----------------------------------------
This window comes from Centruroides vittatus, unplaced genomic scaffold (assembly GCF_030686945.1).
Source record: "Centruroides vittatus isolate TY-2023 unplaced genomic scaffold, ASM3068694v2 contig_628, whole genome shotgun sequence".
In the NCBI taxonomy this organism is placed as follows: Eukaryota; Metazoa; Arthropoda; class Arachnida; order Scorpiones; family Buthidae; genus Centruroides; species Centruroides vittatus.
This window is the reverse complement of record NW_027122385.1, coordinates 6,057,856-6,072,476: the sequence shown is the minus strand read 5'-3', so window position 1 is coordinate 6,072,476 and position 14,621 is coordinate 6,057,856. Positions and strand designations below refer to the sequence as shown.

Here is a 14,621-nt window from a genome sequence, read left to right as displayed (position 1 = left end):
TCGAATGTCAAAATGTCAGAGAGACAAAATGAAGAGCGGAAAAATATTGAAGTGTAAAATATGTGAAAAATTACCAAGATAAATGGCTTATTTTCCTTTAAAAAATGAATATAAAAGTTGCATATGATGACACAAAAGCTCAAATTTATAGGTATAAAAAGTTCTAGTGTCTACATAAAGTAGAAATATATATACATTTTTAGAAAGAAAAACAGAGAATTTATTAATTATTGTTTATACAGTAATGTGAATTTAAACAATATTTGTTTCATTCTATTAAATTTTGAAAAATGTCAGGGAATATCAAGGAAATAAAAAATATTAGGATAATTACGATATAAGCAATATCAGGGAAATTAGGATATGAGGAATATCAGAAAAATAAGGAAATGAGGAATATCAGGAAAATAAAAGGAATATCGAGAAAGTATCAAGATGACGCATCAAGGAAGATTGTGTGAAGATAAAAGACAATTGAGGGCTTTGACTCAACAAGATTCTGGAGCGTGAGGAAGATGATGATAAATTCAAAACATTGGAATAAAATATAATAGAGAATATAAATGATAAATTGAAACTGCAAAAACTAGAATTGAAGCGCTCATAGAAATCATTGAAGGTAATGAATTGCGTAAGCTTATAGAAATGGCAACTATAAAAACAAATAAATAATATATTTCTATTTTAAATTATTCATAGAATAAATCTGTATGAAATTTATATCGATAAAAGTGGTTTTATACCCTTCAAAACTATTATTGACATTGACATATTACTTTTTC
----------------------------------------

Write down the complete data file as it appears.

This window comes from Centruroides vittatus, unplaced genomic scaffold (assembly GCF_030686945.1).
Source record: "Centruroides vittatus isolate TY-2023 unplaced genomic scaffold, ASM3068694v2 contig_628, whole genome shotgun sequence".
In the NCBI taxonomy this organism is placed as follows: Eukaryota; Metazoa; Arthropoda; class Arachnida; order Scorpiones; family Buthidae; genus Centruroides; species Centruroides vittatus.
This window is the reverse complement of record NW_027122385.1, coordinates 6,057,856-6,072,476: the sequence shown is the minus strand read 5'-3', so window position 1 is coordinate 6,072,476 and position 14,621 is coordinate 6,057,856. Positions and strand designations below refer to the sequence as shown.

Here is a 14,621-nt window from a genome sequence, read left to right as displayed (position 1 = left end):
TCGAATGTCAAAATGTCAGAGAGACAAAATGAAGAGCGGAAAAATATTGAAGTGTAAAATATGTGAAAAATTACCAAGATAAATGGCTTATTTTCCTTTAAAAAATGAATATAAAAGTTGCATATGATGACACAAAAGCTCAAATTTATAGGTATAAAAAGTTCTAGTGTCTACATAAAGTAGAAATATATATACATTTTTAGAAAGAAAAACAGAGAATTTATTAATTATTGTTTATACAGTAATGTGAATTTAAACAATATTTGTTTCATTCTATTAAATTTTGAAAAATGTCAGGGAATATCAAGGAAATAAAAAATATTAGGATAATTACGATATAAGCAATATCAGGGAAATTAGGATATGAGGAATATCAGAAAAATAAGGAAATGAGGAATATCAGGAAAATAAAAGGAATATCGAGAAAGTATCAAGATGACGCATCAAGGAAGATTGTGTGAAGATAAAAGACAATTGAGGGCTTTGACTCAACAAGATTCTGGAGCGTGAGGAAGATGATGATAAATTCAAAACATTGGAATAAAATATAATAGAGAATATAAATGATAAATTGAAACTGCAAAAACTAGAATTGAAGCGCTCATAGAAATCATTGAAGGTAATGAATTGCGTAAGCTTATAGAAATGGCAACTATAAAAACAAATAAATAATATATTTCTATTTTAAATTATTCATAGAATAAATCTGTATGAAATTTATATCGATAAAAGTGGTTTTATACCCTTCAAAACTATTATTGACATTGACATATTACTTTTTC